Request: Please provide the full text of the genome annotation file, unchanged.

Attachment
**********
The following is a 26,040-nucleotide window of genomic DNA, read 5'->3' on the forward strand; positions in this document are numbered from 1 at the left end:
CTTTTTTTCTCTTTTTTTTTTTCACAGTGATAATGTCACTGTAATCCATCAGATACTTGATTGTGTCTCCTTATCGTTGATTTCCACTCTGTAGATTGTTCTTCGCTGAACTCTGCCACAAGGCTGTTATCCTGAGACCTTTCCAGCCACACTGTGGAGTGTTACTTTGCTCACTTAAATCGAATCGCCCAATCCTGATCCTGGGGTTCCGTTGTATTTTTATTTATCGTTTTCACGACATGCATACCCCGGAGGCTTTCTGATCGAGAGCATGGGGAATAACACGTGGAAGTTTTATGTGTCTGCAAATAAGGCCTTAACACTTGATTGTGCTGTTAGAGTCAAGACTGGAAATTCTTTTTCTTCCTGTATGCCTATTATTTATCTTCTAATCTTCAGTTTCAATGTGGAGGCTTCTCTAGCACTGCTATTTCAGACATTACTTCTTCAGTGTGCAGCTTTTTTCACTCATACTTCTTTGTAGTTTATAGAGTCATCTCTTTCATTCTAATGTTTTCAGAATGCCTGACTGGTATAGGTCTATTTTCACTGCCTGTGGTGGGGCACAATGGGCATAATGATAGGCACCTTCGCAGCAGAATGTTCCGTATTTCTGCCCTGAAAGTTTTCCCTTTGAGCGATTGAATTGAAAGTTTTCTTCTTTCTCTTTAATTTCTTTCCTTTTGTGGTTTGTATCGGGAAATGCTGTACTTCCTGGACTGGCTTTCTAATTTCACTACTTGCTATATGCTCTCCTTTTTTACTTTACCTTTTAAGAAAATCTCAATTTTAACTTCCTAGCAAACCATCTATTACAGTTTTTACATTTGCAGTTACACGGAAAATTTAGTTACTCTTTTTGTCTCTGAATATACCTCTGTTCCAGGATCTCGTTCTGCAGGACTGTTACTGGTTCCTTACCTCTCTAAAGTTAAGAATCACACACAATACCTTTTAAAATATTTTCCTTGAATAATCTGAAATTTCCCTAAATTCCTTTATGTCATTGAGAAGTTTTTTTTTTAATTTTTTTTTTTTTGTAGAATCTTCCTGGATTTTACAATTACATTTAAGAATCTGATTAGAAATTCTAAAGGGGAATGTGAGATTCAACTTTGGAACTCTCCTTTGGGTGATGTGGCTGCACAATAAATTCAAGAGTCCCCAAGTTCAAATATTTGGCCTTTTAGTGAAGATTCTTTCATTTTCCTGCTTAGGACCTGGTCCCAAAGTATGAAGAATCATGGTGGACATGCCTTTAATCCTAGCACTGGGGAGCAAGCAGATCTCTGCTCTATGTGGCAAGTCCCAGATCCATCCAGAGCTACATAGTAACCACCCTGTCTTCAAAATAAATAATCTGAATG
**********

The following is a 26,040-nucleotide window of genomic DNA, read 5'->3' on the forward strand; positions in this document are numbered from 1 at the left end:
CTTTTTTTCTCTTTTTTTTTTTCACAGTGATAATGTCACTGTAATCCATCAGATACTTGATTGTGTCTCCTTATCGTTGATTTCCACTCTGTAGATTGTTCTTCGCTGAACTCTGCCACAAGGCTGTTATCCTGAGACCTTTCCAGCCACACTGTGGAGTGTTACTTTGCTCACTTAAATCGAATCGCCCAATCCTGATCCTGGGGTTCCGTTGTATTTTTATTTATCGTTTTCACGACATGCATACCCCGGAGGCTTTCTGATCGAGAGCATGGGGAATAACACGTGGAAGTTTTATGTGTCTGCAAATAAGGCCTTAACACTTGATTGTGCTGTTAGAGTCAAGACTGGAAATTCTTTTTCTTCCTGTATGCCTATTATTTATCTTCTAATCTTCAGTTTCAATGTGGAGGCTTCTCTAGCACTGCTATTTCAGACATTACTTCTTCAGTGTGCAGCTTTTTTCACTCATACTTCTTTGTAGTTTATAGAGTCATCTCTTTCATTCTAATGTTTTCAGAATGCCTGACTGGTATAGGTCTATTTTCACTGCCTGTGGTGGGGCACAATGGGCATAATGATAGGCACCTTCGCAGCAGAATGTTCCGTATTTCTGCCCTGAAAGTTTTCCCTTTGAGCGATTGAATTGAAAGTTTTCTTCTTTCTCTTTAATTTCTTTCCTTTTGTGGTTTGTATCGGGAAATGCTGTACTTCCTGGACTGGCTTTCTAATTTCACTACTTGCTATATGCTCTCCTTTTTTACTTTACCTTTTAAGAAAATCTCAATTTTAACTTCCTAGCAAACCATCTATTACAGTTTTTACATTTGCAGTTACACGGAAAATTTAGTTACTCTTTTTGTCTCTGAATATACCTCTGTTCCAGGATCTCGTTCTGCAGGACTGTTACTGGTTCCTTACCTCTCTAAAGTTAAGAATCACACACAATACCTTTTAAAATATTTTCCTTGAATAATCTGAAATTTCCCTAAATTCCTTTATGTCATTGAGAAGTTTTTTTTTTAATTTTTTTTTTTTTGTAGAATCTTCCTGGATTTTACAATTACATTTAAGAATCTGATTAGAAATTCTAAAGGGGAATGTGAGATTCAACTTTGGAACTCTCCTTTGGGTGATGTGGCTGCACAATAAATTCAAGAGTCCCCAAGTTCAAATATTTGGCCTTTTAGTGAAGATTCTTTCATTTTCCTGCTTAGGACCTGGTCCCAAAGTATGAAGAATCATGGTGGACATGCCTTTAATCCTAGCACTGGGGAGCAAGCAGATCTCTGCTCTATGTGGCAAGTCCCAGATCCATCCAGAGCTACATAGTAACCACCCTGTCTTCAAAATAAATAATCTGAATG